New York

“Global Conceptualism: Points of Origin, 1950s–1980s”

“Global Conceptualism” made two claims. It suggested that Conceptualism—the visual presentation of a linguistic idea—was an international phenomenon and that its emergence was inextricable from the leftist, postcolonial politics of the ’60s and ’70s. Both arguments implied a critique of previous formulations. First, the show pointed up the Western bias of such important earlier surveys as the Musée d’Art Moderne de la Ville de Paris’s “L’art conceptuel, une perspective” (1989) and the Los Angeles Museum of Contemporary Art’s “Reconsidering the Object of Art, 1965–1975” (1995). Second, by promoting a notion of Conceptualism as political intervention, the exhibition weighed against a more reflexive, “formalist” post-Minimal activity, aka the “Conceptual art” proposed by Sol LeWitt and Joseph Kosuth in the late ’60s.

Did it work? The standard story of Conceptualism, which leads from Johns, to LeWitt, to Kosuth, is ripe for revision, and the show offered ample evidence that the infusion of language into postwar art was not limited to North America and Europe. But if “Global Conceptualism” escaped such Western-centrism, its highlighting of the “margins” at the expense of the “centers” made for a tendentious show. The exhibition down played American efforts, and not only, one suspects, because the organizers assumed their familiarity. Where Japanese artists like Yoko Ono and Matsuzawa Yutaka and South Africans Willem Boshoff and Malcolm Payne showed several works, LeWitt was represented by a minor book, Lawrence Weiner by one statement. Important figures like Ed Ruscha, Mel Bochner, and Dan Graham were nowhere to be found. Squeezing the US and Canada into a single antechamber dubbed ’’North America“ while according Japan and Korea entire installations suggested an overzealous attempt to rewrite history rather than a laudable effort to open up the Conceptual paradigm. The capacious salons devoted to Latin American work implied that Mexico City and Buenos Aires, more than New York and Los Angeles, were the dominant sources of Conceptualism in the Western Hemisphere. At its worst, ”Global Conceptualism" was canon reformation of the crudest kind.

By simply replacing the canonical with the noncanonical, the “formal” with the engagé, the show offered a revisionist account as slanted as the most centrist presentation. More ironic, perhaps, was how this repackaging of Conceptualism for the ’90s never considered its own social location. Using terms like “globalization” and “linkages,” the organizers (a team of eleven, headed by former Queens Museum director of exhibitions Jane Farver, artist Luis Camnitzer, and scholar Rachel Weiss) unwittingly rehearsed the buzzwords not just of the academy but of corporate culture as well. That is to say, the notion of Conceptualism proposed as a radical antidote to so-called formalist Conceptual art was articulated in the language of late-capitalist expansion, just as the show itself could be mounted only through the support of multinational corporations. One could hardly fault the curators for jumping onto the global bandwagon, but the show’s lack of reflexivity as to its implicit compliance with these social mechanisms undercut the force of its revisionist agenda.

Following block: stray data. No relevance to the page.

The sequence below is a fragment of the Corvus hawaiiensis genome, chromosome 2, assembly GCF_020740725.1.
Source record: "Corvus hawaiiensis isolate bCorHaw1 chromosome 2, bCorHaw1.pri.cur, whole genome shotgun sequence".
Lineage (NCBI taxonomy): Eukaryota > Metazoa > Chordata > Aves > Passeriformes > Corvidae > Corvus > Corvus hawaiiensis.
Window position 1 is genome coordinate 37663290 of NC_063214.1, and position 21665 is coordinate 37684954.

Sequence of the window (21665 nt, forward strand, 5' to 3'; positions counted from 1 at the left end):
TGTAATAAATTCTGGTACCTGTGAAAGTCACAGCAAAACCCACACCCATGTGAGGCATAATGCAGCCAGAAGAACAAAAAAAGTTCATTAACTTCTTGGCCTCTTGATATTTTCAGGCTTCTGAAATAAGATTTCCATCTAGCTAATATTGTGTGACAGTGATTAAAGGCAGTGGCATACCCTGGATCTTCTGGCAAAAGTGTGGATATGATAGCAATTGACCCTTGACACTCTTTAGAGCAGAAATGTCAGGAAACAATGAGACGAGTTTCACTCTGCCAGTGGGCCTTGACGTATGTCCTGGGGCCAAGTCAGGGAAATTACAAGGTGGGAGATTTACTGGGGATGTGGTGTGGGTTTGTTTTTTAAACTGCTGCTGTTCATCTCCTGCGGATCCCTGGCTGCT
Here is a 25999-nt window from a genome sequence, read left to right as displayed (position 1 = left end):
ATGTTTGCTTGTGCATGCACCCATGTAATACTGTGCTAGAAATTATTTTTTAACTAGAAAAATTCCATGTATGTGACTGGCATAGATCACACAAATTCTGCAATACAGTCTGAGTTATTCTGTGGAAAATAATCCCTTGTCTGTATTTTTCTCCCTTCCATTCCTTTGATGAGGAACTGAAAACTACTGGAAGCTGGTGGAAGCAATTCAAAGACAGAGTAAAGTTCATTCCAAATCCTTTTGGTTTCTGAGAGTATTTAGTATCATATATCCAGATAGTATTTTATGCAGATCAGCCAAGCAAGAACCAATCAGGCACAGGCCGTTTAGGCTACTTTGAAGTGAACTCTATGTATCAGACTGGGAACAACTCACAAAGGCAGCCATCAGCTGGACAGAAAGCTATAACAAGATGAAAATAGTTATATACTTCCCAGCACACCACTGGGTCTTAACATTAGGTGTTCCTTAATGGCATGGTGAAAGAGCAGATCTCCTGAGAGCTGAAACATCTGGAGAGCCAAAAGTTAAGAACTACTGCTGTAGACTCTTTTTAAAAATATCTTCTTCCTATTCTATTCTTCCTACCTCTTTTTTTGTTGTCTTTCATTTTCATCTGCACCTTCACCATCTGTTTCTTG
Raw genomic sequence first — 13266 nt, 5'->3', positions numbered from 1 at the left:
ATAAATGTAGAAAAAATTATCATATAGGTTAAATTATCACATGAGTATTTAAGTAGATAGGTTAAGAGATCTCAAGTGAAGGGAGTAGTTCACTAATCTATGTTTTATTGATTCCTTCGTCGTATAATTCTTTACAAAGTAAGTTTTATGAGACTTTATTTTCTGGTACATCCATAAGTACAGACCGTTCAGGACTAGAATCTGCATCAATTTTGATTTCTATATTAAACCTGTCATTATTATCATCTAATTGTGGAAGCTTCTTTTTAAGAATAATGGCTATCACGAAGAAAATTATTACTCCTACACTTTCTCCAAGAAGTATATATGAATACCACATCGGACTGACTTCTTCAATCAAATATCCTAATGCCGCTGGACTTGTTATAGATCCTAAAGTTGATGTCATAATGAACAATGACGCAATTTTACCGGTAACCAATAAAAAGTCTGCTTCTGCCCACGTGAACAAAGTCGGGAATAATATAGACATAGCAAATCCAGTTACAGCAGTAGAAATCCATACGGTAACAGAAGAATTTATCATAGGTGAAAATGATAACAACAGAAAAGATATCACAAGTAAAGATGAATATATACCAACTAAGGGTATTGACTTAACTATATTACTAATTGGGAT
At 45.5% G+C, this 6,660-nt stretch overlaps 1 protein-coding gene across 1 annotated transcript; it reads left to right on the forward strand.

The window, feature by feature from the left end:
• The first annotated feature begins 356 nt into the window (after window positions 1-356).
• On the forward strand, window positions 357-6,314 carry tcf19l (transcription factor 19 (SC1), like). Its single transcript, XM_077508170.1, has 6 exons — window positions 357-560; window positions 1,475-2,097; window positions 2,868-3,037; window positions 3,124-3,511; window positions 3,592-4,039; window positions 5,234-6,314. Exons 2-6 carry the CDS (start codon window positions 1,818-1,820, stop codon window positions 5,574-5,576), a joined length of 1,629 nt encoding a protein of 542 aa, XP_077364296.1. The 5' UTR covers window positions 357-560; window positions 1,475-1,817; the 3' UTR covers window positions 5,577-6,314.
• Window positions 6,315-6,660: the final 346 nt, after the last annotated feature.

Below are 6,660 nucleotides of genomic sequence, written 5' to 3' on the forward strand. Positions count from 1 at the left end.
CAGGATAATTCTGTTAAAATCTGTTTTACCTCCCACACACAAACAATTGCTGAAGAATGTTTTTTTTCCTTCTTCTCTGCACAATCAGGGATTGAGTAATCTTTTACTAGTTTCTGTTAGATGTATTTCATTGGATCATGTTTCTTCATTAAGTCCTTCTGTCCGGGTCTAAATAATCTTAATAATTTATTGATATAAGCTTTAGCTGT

The catalogue suggests that cheap travel and the mass circulation of information facilitated the rise of Conceptualism in the ’60s without engendering a sameness of approach, a claim borne out by the heterogeneity of the work on display. Alas, “Global Conceptualism” did not begin to explain the contexts it attempted to map. Where “Reconsidering the Object of Art” allocated an entire room to almost every artist, the Queens show presented a dizzying panoply of works displayed pell-mell (a Giulio Paolini here, a Victor Burgin there-you get the picture). Wall labels were appallingly inconsistent, alternating between the barest descriptions and most long-winded excursuses and rarely clarifying how these extraordinarily diverse practices qualified as “Conceptual.” For example, Lygia Clark’s works were said to “mean very little in-and-of themselves”; rather, they are “to be worn.” This sounded more like a Productivist or phenomenological activity—as Clark’s work has been described by Yve-Alain Bois—than a language-based practice. A critic-friend who had accompanied me to Queens attempted to resolve the discrepancy. Donning a burlap outfit, his arms contorted and face shrouded, he proved that Clark’s works are best not worn: experienced, perhaps. At any rate, the precise Conceptual nature of her practice continued to elude us both.

Confusing as it was, “Global Conceptualism” did include memorable work. Komar and Melamid’s early efforts (discussed by Margarita Tupitsyn in a fine essay) had a metaphorical openness lacking in their later painting projects. The practice of Argentine artist Alberto Greco, who declared people “works of art” contemporaneously with Piero Manzoni in the early ’60s, was a revelation. So too Ian Burn and Mel Ramsden’s 1966/l990 Soft Tape, a recording of a work “defining itself in barely audible speech.” The irreverent statements in Douglas Huebler’s Variable Piece 4: Secrets, 1973, were unexpectedly amusing, suggesting an overlap with Vito Acconci as well as a contemporary Landersesque sensibility (“I have recently wanted to go all the way with a boy”; “I am a truly fucked up person”; “I wish Conceptual Art was dead”). The rediscovery of Huebler’s salty side was one of any number of surprises awaiting the viewer willing to sort through this ambitious, vexing show.

“Global Conceptualism” travels to the Walker Art Center, in Minneapolis, Dec. 19, 1999–Mar. 5, 2000, and the Miami Art Museum, Sept. 26, 2000–Nov. 2, 2000.

James Meyer’s history of Minimalism is forthcoming from Yale University Press.